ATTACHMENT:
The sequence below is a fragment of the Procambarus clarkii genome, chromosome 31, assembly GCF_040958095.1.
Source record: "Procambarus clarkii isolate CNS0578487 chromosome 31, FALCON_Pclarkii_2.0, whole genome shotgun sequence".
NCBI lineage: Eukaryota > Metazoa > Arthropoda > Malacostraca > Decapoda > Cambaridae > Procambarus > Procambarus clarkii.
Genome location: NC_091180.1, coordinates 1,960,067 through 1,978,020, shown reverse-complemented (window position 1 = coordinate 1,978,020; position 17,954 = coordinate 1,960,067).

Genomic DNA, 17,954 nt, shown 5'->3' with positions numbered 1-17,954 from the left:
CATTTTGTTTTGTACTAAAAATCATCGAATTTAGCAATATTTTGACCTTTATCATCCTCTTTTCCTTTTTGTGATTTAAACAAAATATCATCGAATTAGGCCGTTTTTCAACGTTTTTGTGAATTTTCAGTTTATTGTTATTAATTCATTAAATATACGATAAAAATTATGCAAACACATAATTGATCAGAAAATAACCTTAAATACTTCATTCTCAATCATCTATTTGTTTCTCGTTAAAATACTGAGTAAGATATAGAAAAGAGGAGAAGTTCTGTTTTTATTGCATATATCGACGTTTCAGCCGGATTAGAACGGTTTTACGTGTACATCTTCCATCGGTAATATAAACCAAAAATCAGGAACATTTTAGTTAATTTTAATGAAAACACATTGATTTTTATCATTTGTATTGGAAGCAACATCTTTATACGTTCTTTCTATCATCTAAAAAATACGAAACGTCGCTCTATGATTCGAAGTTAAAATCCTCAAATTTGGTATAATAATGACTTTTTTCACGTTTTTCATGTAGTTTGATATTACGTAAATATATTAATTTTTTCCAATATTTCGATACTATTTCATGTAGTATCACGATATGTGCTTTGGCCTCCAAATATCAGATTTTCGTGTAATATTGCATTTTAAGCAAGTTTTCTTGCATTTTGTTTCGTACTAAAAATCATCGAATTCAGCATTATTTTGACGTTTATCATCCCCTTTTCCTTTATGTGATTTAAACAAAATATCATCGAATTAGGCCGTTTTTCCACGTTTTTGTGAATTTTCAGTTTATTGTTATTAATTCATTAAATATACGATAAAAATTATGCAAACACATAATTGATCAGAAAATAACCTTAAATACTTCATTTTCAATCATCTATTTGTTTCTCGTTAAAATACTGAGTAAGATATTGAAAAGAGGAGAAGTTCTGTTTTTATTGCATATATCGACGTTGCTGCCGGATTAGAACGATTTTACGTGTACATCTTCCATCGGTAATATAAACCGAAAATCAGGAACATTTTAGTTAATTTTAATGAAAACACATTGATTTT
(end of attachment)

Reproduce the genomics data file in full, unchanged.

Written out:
The sequence below is a fragment of the Procambarus clarkii genome, chromosome 31, assembly GCF_040958095.1.
Source record: "Procambarus clarkii isolate CNS0578487 chromosome 31, FALCON_Pclarkii_2.0, whole genome shotgun sequence".
NCBI lineage: Eukaryota > Metazoa > Arthropoda > Malacostraca > Decapoda > Cambaridae > Procambarus > Procambarus clarkii.
Genome location: NC_091180.1, coordinates 1,960,067 through 1,978,020, shown reverse-complemented (window position 1 = coordinate 1,978,020; position 17,954 = coordinate 1,960,067).

Genomic DNA, 17,954 nt, shown 5'->3' with positions numbered 1-17,954 from the left:
CATTTTGTTTTGTACTAAAAATCATCGAATTTAGCAATATTTTGACCTTTATCATCCTCTTTTCCTTTTTGTGATTTAAACAAAATATCATCGAATTAGGCCGTTTTTCAACGTTTTTGTGAATTTTCAGTTTATTGTTATTAATTCATTAAATATACGATAAAAATTATGCAAACACATAATTGATCAGAAAATAACCTTAAATACTTCATTCTCAATCATCTATTTGTTTCTCGTTAAAATACTGAGTAAGATATAGAAAAGAGGAGAAGTTCTGTTTTTATTGCATATATCGACGTTTCAGCCGGATTAGAACGGTTTTACGTGTACATCTTCCATCGGTAATATAAACCAAAAATCAGGAACATTTTAGTTAATTTTAATGAAAACACATTGATTTTTATCATTTGTATTGGAAGCAACATCTTTATACGTTCTTTCTATCATCTAAAAAATACGAAACGTCGCTCTATGATTCGAAGTTAAAATCCTCAAATTTGGTATAATAATGACTTTTTTCACGTTTTTCATGTAGTTTGATATTACGTAAATATATTAATTTTTTCCAATATTTCGATACTATTTCATGTAGTATCACGATATGTGCTTTGGCCTCCAAATATCAGATTTTCGTGTAATATTGCATTTTAAGCAAGTTTTCTTGCATTTTGTTTCGTACTAAAAATCATCGAATTCAGCATTATTTTGACGTTTATCATCCCCTTTTCCTTTATGTGATTTAAACAAAATATCATCGAATTAGGCCGTTTTTCCACGTTTTTGTGAATTTTCAGTTTATTGTTATTAATTCATTAAATATACGATAAAAATTATGCAAACACATAATTGATCAGAAAATAACCTTAAATACTTCATTTTCAATCATCTATTTGTTTCTCGTTAAAATACTGAGTAAGATATTGAAAAGAGGAGAAGTTCTGTTTTTATTGCATATATCGACGTTGCTGCCGGATTAGAACGATTTTACGTGTACATCTTCCATCGGTAATATAAACCGAAAATCAGGAACATTTTAGTTAATTTTAATGAAAACACATTGATTTT